According to a report issued last week by the U.S. Federal Reserve Bank of New York, car and light truck loan originations have reached a six-year high. For the second quarter of 2013, new loans went up 11% to $91.8 billion, including consumers with all credit ratings. U.S. light vehicle sales were up 9% for the quarter from last year.
The Fed said that the biggest year to year change was in the 621-660 credit score range, just below “prime” rankings. That tranche rose 16% to $12.1 billion. Loans to those with worse credit, a score below 620, were up ~11% from 2012 to $21.2 billion.
Among all loan originations, according to the Fed report, the biggest year-over-year percentage increase was in the 621 to 660 credit score range, just below prime risk, which rose 16 percent in the second quarter to $12.1 billion. Loans to borrowers with credit scores of 620 or below increased about 11 percent from a year ago to $21.2 billion.
Loans are only now reaching what the Fed describes as normal levels following the financial crisis of 2008. “While originations to borrowers with the lowest credit scores have increased, they are just recently approaching historically normal levels and are below those that we saw during the boom years leading up to the crisis,” the report said.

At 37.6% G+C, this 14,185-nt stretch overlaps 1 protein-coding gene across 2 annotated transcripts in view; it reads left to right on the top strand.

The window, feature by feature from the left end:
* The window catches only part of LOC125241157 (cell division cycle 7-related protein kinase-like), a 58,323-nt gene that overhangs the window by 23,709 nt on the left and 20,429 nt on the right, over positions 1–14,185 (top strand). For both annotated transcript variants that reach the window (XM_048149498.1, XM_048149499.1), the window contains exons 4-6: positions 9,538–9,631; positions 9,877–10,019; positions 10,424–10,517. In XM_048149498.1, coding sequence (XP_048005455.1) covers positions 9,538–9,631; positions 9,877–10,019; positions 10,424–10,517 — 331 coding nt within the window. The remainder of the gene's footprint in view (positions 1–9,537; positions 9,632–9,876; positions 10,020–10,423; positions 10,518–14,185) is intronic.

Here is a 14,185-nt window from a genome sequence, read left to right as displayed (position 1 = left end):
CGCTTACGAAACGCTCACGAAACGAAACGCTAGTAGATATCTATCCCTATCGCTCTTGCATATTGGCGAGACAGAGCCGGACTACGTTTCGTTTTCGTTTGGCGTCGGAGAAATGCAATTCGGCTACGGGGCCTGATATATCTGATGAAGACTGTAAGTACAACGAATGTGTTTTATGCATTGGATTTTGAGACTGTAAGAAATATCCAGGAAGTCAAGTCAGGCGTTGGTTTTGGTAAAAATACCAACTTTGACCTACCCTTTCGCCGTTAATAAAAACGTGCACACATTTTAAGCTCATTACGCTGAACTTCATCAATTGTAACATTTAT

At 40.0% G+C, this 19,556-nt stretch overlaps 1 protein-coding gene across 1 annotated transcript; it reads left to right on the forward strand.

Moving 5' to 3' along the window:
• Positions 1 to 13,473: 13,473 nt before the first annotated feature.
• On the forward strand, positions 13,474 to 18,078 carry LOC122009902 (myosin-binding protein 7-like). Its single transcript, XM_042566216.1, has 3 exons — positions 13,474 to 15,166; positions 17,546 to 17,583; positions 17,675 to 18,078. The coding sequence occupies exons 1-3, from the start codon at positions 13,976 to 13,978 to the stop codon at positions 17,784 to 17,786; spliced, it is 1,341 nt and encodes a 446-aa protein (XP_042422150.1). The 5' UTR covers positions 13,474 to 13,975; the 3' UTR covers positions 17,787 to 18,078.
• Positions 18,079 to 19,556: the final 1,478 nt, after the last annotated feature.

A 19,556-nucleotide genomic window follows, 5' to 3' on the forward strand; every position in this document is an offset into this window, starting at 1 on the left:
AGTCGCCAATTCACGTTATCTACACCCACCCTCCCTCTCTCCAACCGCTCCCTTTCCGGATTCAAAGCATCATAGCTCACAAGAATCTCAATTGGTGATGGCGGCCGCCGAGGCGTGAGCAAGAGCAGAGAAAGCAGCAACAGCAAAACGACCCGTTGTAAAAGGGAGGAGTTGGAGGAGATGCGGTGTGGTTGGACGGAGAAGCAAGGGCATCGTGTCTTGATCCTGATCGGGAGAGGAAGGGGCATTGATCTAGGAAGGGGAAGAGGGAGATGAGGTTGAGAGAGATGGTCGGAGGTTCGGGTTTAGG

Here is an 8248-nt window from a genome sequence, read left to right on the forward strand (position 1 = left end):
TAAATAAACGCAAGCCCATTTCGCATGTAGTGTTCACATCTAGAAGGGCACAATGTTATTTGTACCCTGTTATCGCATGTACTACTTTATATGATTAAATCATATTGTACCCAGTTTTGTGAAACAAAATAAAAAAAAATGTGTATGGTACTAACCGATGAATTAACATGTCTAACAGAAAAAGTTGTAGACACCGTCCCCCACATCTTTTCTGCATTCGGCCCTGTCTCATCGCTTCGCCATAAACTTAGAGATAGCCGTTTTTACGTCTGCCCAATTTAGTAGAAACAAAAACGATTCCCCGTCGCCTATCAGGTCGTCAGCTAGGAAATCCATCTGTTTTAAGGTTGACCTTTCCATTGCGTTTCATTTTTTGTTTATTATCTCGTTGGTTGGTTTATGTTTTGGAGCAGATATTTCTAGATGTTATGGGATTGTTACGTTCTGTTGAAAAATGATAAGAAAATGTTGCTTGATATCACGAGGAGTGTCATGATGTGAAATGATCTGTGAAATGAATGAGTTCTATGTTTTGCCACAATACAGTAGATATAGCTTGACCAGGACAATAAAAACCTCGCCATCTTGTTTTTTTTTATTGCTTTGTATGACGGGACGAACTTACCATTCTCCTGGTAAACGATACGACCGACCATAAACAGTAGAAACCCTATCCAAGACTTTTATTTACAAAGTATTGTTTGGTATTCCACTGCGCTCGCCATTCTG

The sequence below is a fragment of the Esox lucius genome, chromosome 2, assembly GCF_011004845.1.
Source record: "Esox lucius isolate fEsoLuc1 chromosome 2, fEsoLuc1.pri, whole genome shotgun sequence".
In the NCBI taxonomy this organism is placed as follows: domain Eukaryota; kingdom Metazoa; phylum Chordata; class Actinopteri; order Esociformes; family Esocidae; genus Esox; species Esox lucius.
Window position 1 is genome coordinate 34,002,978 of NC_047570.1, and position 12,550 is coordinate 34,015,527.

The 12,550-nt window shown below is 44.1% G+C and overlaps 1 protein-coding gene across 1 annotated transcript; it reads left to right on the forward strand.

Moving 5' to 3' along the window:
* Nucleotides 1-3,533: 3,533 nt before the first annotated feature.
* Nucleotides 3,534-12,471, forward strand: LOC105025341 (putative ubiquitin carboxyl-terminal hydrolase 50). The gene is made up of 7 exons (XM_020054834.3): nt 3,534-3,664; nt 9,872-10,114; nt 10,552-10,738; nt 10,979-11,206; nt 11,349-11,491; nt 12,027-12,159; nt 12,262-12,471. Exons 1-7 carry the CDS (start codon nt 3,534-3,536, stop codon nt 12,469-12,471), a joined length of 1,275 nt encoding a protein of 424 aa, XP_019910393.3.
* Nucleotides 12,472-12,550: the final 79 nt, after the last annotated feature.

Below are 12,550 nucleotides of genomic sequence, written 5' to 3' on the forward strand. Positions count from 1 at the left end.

Total auto loans exceeded the previous quarter for the ninth successive financial quarter since Q3 of 2008, with more than $800 billion borrowed.
Average loan balances have risen to $13,435, up 4.5% from 2012 and up 1.3% from the previous quarter. As those with less than prime credit ratings return to the market, their loans, which tend to have higher initial balances, are putting upward pressure on the average balance.
Though less creditworthy customers are borrowing more money, they appear to be making their payments. Payments that were at least two months in arrears were flat from last quarter, going from 0.79% to 0.80% of car loans, according to the TransUnion credit agency. Both of those figures were down from 0.88% in the first quarter.
Peter Turek, TransUnion’s VP, said the data was good news. “It’s encouraging to see consumers take on more auto debt while delinquencies remain low.”